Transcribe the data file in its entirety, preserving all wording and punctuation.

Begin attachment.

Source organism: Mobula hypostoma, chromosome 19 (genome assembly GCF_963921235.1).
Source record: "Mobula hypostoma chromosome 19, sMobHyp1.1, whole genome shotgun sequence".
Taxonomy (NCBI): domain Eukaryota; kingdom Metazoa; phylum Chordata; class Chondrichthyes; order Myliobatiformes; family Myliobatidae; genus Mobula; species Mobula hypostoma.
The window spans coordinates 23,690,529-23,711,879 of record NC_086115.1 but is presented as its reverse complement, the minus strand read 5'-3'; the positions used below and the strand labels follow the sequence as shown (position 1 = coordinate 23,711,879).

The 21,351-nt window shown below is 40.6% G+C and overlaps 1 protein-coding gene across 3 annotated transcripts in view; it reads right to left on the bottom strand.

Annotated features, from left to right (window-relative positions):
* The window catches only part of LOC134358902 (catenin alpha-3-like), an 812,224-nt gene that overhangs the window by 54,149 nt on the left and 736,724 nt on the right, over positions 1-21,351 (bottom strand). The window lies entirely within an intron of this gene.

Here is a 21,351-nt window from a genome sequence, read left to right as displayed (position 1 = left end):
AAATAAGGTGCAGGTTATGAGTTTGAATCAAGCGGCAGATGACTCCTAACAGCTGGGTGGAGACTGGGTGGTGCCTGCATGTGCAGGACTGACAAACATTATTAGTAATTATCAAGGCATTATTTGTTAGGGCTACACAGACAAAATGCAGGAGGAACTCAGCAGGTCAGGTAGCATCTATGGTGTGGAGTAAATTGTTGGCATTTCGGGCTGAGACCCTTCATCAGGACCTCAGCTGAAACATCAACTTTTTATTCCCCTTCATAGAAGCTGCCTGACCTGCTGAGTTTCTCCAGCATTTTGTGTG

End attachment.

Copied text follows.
Source organism: Mobula hypostoma, chromosome 19 (genome assembly GCF_963921235.1).
Source record: "Mobula hypostoma chromosome 19, sMobHyp1.1, whole genome shotgun sequence".
Taxonomy (NCBI): domain Eukaryota; kingdom Metazoa; phylum Chordata; class Chondrichthyes; order Myliobatiformes; family Myliobatidae; genus Mobula; species Mobula hypostoma.
The window spans coordinates 23,690,529-23,711,879 of record NC_086115.1 but is presented as its reverse complement, the minus strand read 5'-3'; the positions used below and the strand labels follow the sequence as shown (position 1 = coordinate 23,711,879).

The 21,351-nt window shown below is 40.6% G+C and overlaps 1 protein-coding gene across 3 annotated transcripts in view; it reads right to left on the bottom strand.

Annotated features, from left to right (window-relative positions):
* The window catches only part of LOC134358902 (catenin alpha-3-like), an 812,224-nt gene that overhangs the window by 54,149 nt on the left and 736,724 nt on the right, over positions 1-21,351 (bottom strand). The window lies entirely within an intron of this gene.

Here is a 21,351-nt window from a genome sequence, read left to right as displayed (position 1 = left end):
AAATAAGGTGCAGGTTATGAGTTTGAATCAAGCGGCAGATGACTCCTAACAGCTGGGTGGAGACTGGGTGGTGCCTGCATGTGCAGGACTGACAAACATTATTAGTAATTATCAAGGCATTATTTGTTAGGGCTACACAGACAAAATGCAGGAGGAACTCAGCAGGTCAGGTAGCATCTATGGTGTGGAGTAAATTGTTGGCATTTCGGGCTGAGACCCTTCATCAGGACCTCAGCTGAAACATCAACTTTTTATTCCCCTTCATAGAAGCTGCCTGACCTGCTGAGTTTCTCCAGCATTTTGTGTG